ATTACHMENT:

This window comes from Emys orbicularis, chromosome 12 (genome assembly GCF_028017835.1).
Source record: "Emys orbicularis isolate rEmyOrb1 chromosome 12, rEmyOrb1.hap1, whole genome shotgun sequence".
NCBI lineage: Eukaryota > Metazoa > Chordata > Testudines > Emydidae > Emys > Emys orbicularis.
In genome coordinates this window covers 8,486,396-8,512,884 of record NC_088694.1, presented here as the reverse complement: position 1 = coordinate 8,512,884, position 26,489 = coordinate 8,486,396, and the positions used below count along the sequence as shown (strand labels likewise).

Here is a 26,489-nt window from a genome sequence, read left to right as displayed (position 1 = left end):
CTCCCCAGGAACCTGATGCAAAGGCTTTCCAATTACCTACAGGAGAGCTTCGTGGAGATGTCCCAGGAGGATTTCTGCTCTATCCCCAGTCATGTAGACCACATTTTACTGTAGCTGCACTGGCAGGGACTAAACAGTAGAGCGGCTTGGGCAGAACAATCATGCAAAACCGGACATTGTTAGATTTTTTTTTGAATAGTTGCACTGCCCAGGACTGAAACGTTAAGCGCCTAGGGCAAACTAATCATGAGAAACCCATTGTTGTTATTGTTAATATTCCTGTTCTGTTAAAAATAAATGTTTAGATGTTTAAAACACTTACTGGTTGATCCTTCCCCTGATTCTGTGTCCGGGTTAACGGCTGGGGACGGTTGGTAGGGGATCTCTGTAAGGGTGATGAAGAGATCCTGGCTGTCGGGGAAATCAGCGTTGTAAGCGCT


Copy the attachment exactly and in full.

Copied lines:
This window comes from Emys orbicularis, chromosome 12 (genome assembly GCF_028017835.1).
Source record: "Emys orbicularis isolate rEmyOrb1 chromosome 12, rEmyOrb1.hap1, whole genome shotgun sequence".
NCBI lineage: Eukaryota > Metazoa > Chordata > Testudines > Emydidae > Emys > Emys orbicularis.
In genome coordinates this window covers 8,486,396-8,512,884 of record NC_088694.1, presented here as the reverse complement: position 1 = coordinate 8,512,884, position 26,489 = coordinate 8,486,396, and the positions used below count along the sequence as shown (strand labels likewise).

Here is a 26,489-nt window from a genome sequence, read left to right as displayed (position 1 = left end):
CTCCCCAGGAACCTGATGCAAAGGCTTTCCAATTACCTACAGGAGAGCTTCGTGGAGATGTCCCAGGAGGATTTCTGCTCTATCCCCAGTCATGTAGACCACATTTTACTGTAGCTGCACTGGCAGGGACTAAACAGTAGAGCGGCTTGGGCAGAACAATCATGCAAAACCGGACATTGTTAGATTTTTTTTTGAATAGTTGCACTGCCCAGGACTGAAACGTTAAGCGCCTAGGGCAAACTAATCATGAGAAACCCATTGTTGTTATTGTTAATATTCCTGTTCTGTTAAAAATAAATGTTTAGATGTTTAAAACACTTACTGGTTGATCCTTCCCCTGATTCTGTGTCCGGGTTAACGGCTGGGGACGGTTGGTAGGGGATCTCTGTAAGGGTGATGAAGAGATCCTGGCTGTCGGGGAAATCAGCGTTGTAAGCGCT